U.S. President Joe Biden and his NATO allies claim to be arming Ukraine in the name of all that is sacred to decent-minded people, but decades of U.S. aggression and lawlessness should leave no doubt in anyone’s mind that the intervention has nothing to do with human rights, democracy, or international law.
Rather, the singular and obvious purpose of Western intervention into this war is to weaken a geopolitical rival (Russia) and to improve the conditions for an assault on an even more formidable one (China), and thereby perpetuate the position of global hegemony the U.S. has enjoyed since the Soviet Union’s demise. In effect, NATO is using Ukrainians to promote a hegemonic agenda. Sadly, Western leftists who fail to grasp this have unwittingly rendered themselves the useful idiots of the Anglo-American empire.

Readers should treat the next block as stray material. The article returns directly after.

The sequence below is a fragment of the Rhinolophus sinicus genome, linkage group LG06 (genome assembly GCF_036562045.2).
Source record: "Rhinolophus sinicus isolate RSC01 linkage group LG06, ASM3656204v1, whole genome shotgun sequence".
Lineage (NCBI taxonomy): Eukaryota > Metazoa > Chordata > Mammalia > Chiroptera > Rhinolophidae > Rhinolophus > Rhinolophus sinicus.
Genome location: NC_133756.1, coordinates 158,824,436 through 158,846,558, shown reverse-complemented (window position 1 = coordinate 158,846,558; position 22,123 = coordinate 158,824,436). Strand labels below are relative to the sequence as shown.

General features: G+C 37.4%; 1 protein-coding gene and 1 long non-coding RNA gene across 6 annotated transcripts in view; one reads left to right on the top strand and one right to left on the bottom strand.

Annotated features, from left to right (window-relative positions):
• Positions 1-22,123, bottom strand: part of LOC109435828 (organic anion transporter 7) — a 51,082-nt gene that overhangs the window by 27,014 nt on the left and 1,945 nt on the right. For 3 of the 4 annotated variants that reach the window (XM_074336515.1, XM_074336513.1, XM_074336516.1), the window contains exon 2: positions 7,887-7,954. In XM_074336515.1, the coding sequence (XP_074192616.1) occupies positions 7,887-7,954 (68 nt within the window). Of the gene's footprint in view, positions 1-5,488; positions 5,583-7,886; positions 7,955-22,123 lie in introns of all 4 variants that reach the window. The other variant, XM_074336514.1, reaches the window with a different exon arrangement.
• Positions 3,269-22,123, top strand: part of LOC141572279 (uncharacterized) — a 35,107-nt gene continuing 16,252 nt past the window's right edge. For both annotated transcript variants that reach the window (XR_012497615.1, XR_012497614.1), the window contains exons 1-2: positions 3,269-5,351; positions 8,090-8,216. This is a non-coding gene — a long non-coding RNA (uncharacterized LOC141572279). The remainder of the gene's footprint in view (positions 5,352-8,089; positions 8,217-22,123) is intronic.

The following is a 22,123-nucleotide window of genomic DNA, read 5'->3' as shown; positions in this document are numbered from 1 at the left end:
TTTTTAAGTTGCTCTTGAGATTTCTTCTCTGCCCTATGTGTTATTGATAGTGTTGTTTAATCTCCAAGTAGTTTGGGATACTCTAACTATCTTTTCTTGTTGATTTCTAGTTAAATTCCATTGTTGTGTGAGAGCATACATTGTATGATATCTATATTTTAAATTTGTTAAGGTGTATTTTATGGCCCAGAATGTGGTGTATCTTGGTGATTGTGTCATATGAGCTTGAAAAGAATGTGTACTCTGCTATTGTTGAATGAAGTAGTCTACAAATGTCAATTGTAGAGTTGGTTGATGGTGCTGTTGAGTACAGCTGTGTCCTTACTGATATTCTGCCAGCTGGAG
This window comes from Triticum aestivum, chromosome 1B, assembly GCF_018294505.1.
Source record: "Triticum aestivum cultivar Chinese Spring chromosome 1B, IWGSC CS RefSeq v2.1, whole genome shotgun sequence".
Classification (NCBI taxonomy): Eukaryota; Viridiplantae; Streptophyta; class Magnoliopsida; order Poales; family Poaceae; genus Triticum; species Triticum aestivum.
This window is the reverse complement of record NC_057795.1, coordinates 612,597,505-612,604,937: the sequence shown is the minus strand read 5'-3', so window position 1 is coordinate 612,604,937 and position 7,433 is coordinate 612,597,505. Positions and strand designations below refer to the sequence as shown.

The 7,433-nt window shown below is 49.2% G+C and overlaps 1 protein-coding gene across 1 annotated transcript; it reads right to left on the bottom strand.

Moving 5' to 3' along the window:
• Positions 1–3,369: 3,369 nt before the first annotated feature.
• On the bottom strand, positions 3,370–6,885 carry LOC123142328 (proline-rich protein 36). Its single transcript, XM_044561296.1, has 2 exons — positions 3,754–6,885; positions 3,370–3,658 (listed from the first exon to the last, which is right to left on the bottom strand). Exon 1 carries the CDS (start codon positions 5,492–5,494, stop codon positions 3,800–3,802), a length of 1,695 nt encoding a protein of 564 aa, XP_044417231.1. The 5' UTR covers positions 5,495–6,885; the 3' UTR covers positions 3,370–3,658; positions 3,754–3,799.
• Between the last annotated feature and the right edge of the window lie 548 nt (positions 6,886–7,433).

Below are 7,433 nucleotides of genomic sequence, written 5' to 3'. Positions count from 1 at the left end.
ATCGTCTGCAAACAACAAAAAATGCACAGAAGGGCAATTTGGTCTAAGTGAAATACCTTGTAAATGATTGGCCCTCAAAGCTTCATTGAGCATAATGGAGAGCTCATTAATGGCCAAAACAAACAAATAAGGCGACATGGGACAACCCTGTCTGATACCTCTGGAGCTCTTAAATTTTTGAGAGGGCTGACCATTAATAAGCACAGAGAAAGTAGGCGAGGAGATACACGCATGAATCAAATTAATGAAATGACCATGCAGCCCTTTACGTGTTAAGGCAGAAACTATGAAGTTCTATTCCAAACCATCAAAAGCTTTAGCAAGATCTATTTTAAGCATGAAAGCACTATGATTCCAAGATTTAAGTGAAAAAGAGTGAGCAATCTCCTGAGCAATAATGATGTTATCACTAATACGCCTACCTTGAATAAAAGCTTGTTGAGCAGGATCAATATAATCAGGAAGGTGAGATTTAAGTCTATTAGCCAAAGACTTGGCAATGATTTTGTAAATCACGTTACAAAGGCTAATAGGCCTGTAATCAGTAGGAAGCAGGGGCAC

Moreover, my opponent failed to address key points I made.
First, my opponent doesn’t deny that the Ukrainian parliament declared a national holiday in honour of Bandera.
Second, my opponent says nothing about corruption in Ukraine or the risk of Western weapons ending up in the hands of criminals.
Third, my opponent doesn’t deny that Ukraine’s government failed to honour the Minsk accords. Rather, my opponent argues that Russia and its Ukrainian allies also violated them. Even if that’s true, however, it simply means that when it comes to Minsk, no one’s hands are clean.